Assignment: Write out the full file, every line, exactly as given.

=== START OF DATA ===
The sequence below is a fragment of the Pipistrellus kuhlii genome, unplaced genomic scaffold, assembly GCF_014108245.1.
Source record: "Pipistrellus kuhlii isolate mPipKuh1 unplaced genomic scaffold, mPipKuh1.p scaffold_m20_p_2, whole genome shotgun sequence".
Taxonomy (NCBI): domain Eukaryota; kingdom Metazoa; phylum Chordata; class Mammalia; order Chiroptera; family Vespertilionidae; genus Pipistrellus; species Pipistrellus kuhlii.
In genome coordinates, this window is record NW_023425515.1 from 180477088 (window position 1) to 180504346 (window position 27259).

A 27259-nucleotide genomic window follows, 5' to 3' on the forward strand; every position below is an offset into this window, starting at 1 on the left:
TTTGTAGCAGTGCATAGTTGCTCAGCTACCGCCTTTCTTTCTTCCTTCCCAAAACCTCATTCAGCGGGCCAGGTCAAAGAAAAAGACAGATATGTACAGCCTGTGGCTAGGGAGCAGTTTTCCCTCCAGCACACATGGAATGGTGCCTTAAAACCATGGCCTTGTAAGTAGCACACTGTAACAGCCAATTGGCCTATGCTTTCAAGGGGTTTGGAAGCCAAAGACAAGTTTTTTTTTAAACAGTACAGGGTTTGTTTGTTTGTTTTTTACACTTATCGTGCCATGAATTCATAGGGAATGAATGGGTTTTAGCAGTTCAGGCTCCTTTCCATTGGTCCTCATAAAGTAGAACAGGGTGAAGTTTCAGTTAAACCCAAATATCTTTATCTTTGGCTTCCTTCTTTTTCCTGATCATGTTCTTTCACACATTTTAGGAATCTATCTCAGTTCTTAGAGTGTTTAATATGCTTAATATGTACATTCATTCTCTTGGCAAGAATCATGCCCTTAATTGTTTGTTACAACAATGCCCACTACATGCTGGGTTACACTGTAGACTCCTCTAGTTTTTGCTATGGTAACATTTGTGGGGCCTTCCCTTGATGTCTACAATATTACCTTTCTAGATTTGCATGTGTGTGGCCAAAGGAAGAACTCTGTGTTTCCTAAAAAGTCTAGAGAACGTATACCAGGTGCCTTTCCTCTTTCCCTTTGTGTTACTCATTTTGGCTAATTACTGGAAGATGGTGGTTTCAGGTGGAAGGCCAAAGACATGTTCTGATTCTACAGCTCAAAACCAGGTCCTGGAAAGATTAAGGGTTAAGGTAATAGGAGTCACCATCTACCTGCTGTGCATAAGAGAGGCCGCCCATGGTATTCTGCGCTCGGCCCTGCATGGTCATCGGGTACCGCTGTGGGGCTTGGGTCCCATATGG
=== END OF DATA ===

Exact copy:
The sequence below is a fragment of the Pipistrellus kuhlii genome, unplaced genomic scaffold, assembly GCF_014108245.1.
Source record: "Pipistrellus kuhlii isolate mPipKuh1 unplaced genomic scaffold, mPipKuh1.p scaffold_m20_p_2, whole genome shotgun sequence".
Taxonomy (NCBI): domain Eukaryota; kingdom Metazoa; phylum Chordata; class Mammalia; order Chiroptera; family Vespertilionidae; genus Pipistrellus; species Pipistrellus kuhlii.
In genome coordinates, this window is record NW_023425515.1 from 180477088 (window position 1) to 180504346 (window position 27259).

A 27259-nucleotide genomic window follows, 5' to 3' on the forward strand; every position below is an offset into this window, starting at 1 on the left:
TTTGTAGCAGTGCATAGTTGCTCAGCTACCGCCTTTCTTTCTTCCTTCCCAAAACCTCATTCAGCGGGCCAGGTCAAAGAAAAAGACAGATATGTACAGCCTGTGGCTAGGGAGCAGTTTTCCCTCCAGCACACATGGAATGGTGCCTTAAAACCATGGCCTTGTAAGTAGCACACTGTAACAGCCAATTGGCCTATGCTTTCAAGGGGTTTGGAAGCCAAAGACAAGTTTTTTTTTAAACAGTACAGGGTTTGTTTGTTTGTTTTTTACACTTATCGTGCCATGAATTCATAGGGAATGAATGGGTTTTAGCAGTTCAGGCTCCTTTCCATTGGTCCTCATAAAGTAGAACAGGGTGAAGTTTCAGTTAAACCCAAATATCTTTATCTTTGGCTTCCTTCTTTTTCCTGATCATGTTCTTTCACACATTTTAGGAATCTATCTCAGTTCTTAGAGTGTTTAATATGCTTAATATGTACATTCATTCTCTTGGCAAGAATCATGCCCTTAATTGTTTGTTACAACAATGCCCACTACATGCTGGGTTACACTGTAGACTCCTCTAGTTTTTGCTATGGTAACATTTGTGGGGCCTTCCCTTGATGTCTACAATATTACCTTTCTAGATTTGCATGTGTGTGGCCAAAGGAAGAACTCTGTGTTTCCTAAAAAGTCTAGAGAACGTATACCAGGTGCCTTTCCTCTTTCCCTTTGTGTTACTCATTTTGGCTAATTACTGGAAGATGGTGGTTTCAGGTGGAAGGCCAAAGACATGTTCTGATTCTACAGCTCAAAACCAGGTCCTGGAAAGATTAAGGGTTAAGGTAATAGGAGTCACCATCTACCTGCTGTGCATAAGAGAGGCCGCCCATGGTATTCTGCGCTCGGCCCTGCATGGTCATCGGGTACCGCTGTGGGGCTTGGGTCCCATATGG